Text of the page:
The next recession could force the Fed to do something nearly unprecedented. Here's what it is, and how it could impact you.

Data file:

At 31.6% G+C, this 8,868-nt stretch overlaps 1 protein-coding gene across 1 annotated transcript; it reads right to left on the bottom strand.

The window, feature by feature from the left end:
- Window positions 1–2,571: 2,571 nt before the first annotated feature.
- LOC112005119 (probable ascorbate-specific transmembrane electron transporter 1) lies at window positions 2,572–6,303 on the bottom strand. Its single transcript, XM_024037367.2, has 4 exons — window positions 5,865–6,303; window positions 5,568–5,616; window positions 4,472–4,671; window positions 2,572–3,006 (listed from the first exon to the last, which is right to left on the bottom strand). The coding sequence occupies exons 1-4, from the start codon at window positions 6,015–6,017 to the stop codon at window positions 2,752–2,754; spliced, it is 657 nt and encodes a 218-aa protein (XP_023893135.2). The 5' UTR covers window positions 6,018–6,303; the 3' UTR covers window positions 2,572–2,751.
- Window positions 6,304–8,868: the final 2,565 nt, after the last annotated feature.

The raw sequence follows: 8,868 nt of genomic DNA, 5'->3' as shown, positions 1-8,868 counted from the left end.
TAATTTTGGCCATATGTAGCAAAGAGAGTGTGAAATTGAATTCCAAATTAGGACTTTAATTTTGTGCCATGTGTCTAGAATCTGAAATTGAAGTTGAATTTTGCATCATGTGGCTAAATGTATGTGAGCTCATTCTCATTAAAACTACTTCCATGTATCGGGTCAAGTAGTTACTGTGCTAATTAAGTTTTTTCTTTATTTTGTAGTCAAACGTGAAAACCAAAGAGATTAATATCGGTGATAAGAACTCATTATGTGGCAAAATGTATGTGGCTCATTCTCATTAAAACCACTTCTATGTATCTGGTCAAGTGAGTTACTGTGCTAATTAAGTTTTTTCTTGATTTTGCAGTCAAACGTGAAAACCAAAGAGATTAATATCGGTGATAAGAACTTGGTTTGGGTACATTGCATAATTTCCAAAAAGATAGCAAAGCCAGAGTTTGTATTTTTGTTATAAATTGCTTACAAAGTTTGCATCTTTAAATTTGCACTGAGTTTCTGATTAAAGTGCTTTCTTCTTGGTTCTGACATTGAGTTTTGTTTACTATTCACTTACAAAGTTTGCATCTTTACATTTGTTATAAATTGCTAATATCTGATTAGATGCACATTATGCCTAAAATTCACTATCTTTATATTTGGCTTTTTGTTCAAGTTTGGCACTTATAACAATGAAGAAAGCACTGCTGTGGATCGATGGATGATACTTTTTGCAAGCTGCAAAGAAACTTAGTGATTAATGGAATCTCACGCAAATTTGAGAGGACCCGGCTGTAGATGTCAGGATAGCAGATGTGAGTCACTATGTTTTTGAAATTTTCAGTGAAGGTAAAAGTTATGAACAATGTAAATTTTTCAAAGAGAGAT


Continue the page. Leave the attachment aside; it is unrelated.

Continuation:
The San Francisco Federal Reserve recently published a paper showing that an unprecedented policy step, if adopted, would have helped the economy recover more quickly from the last financial crisis. With the next recession looming, one prominent Wall Street strategist thinks the unpopular tool will be necessary to combat it. The Federal Reserve's extraordinary efforts to combat the Great Recession more than a decade ago raised many concerns about what tools it will have left to fight the next crisis. One measure that was floated, but largely passed off as improbable, was the use of negative interest rates. The Fed had already done the unusual and held its Fed funds rate — the benchmark for all other borrowing costs — near zero from 2009 through the end of 2015. This made it sufficiently cheaper for companies and consumers to access credit and rebuild the battered economy. However, anything below zero was once considered unthinkable. After all, a negative interest rate means that, for example, savers theoretically pay banks to hold their money instead of earning interest. The mainstream discussion on negative rates has quieted down for a while since Sweden became the first country to cut rates below zero in 2015. However, a recent paper from the San Francisco Fed, coupled with widespread concerns about an economic slowdown, are returning the concept to the forefront. Vasco Cúrdia, the research advisor who penned the paper, examined what would have happened if the Fed went as far as adopting a negative interest-rate policy during the last recession. "Allowing the federal funds rate to drop below zero may have reduced the depth of the recession and enabled the economy to return more quickly to its full potential," he said. He continued: "It also may have allowed inflation to rise faster toward the Fed’s 2% target. In other words, negative interest rates may be a useful tool to promote the Fed’s dual mandate." This is not a policy option that Fed Chair Jerome Powell has talked about a lot, considering that the Fed was in hiking mode until very recently. When rates were lower, however, former chair Janet Yellen suggested the Fed would consider it after looking into "a wide range of issues." One market expert is already going as far as predicting that the Fed will cut rates into negative territory when the next recession comes around. Read more: The world's most accurate economic forecaster shares the major risk he views differently from most experts — and how investors can profit from it Albert Edwards, a strategist at Societe Generale and a steadfast market bear, has long thrown around this idea. He reiterated it to clients after reading the San Francisco Fed's paper. "I am more convinced than ever that we will see negative Fed Funds," Edwards said in a note on Thursday. He also predicts that the core consumer price index — a gauge of inflation that excludes volatile food and energy costs — will turn negative in the US and Eurozone during the next economic crisis. The good news so far about negative rates, according to the San Francisco Fed's Cúrdia, is that there has been no obvious negative effect on the financial stability of countries like Switzerland where negative rates have been used. Things could look a lot different for investors if negative US rates come anywhere close to being a reality. Specifically, negative rates would squeeze bank margins since they normally profit from the difference between the higher yield they earn on deposits and the lower interest rates they pay customers. If there's a credit crunch in the next recession, expect it to be worsened by the stress on bank margins. According to Edwards, this very concern is why many of his clients reject the notion that the Fed will seriously consider negative rates. But as the Great Recession and several years of zero interest rates taught us, never say never. SEE ALSO: A $2 trillion strategist is bracing for 3 years of pain for stocks. Here's how she says investors can fight back and keep squeezing out returns. Join the conversation about this story » NOW WATCH: Meet the three women who married Donald Trump